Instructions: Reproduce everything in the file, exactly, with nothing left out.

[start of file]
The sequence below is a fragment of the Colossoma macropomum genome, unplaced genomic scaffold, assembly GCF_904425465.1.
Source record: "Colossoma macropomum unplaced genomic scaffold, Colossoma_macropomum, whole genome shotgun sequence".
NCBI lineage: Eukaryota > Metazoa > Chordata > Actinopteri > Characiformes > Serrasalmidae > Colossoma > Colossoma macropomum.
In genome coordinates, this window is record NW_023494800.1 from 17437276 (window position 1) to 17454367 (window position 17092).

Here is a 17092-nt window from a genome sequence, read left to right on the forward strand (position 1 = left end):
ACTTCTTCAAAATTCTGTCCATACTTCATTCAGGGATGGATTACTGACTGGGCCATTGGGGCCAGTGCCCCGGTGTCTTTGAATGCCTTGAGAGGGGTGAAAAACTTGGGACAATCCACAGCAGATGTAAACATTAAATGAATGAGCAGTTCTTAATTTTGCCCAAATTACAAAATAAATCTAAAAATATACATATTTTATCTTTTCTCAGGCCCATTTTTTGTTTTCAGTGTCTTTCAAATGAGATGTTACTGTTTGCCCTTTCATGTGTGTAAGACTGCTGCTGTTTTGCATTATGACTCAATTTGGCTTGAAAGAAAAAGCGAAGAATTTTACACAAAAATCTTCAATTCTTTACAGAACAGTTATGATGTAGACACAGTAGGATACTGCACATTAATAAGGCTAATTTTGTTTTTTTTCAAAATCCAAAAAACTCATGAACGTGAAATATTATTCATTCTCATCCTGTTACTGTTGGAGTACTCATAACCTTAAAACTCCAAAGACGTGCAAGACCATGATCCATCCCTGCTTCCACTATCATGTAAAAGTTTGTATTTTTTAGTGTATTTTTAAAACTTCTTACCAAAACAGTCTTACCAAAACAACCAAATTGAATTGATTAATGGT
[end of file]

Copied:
The sequence below is a fragment of the Colossoma macropomum genome, unplaced genomic scaffold, assembly GCF_904425465.1.
Source record: "Colossoma macropomum unplaced genomic scaffold, Colossoma_macropomum, whole genome shotgun sequence".
NCBI lineage: Eukaryota > Metazoa > Chordata > Actinopteri > Characiformes > Serrasalmidae > Colossoma > Colossoma macropomum.
In genome coordinates, this window is record NW_023494800.1 from 17437276 (window position 1) to 17454367 (window position 17092).

Here is a 17092-nt window from a genome sequence, read left to right on the forward strand (position 1 = left end):
ACTTCTTCAAAATTCTGTCCATACTTCATTCAGGGATGGATTACTGACTGGGCCATTGGGGCCAGTGCCCCGGTGTCTTTGAATGCCTTGAGAGGGGTGAAAAACTTGGGACAATCCACAGCAGATGTAAACATTAAATGAATGAGCAGTTCTTAATTTTGCCCAAATTACAAAATAAATCTAAAAATATACATATTTTATCTTTTCTCAGGCCCATTTTTTGTTTTCAGTGTCTTTCAAATGAGATGTTACTGTTTGCCCTTTCATGTGTGTAAGACTGCTGCTGTTTTGCATTATGACTCAATTTGGCTTGAAAGAAAAAGCGAAGAATTTTACACAAAAATCTTCAATTCTTTACAGAACAGTTATGATGTAGACACAGTAGGATACTGCACATTAATAAGGCTAATTTTGTTTTTTTTCAAAATCCAAAAAACTCATGAACGTGAAATATTATTCATTCTCATCCTGTTACTGTTGGAGTACTCATAACCTTAAAACTCCAAAGACGTGCAAGACCATGATCCATCCCTGCTTCCACTATCATGTAAAAGTTTGTATTTTTTAGTGTATTTTTAAAACTTCTTACCAAAACAGTCTTACCAAAACAACCAAATTGAATTGATTAATGGT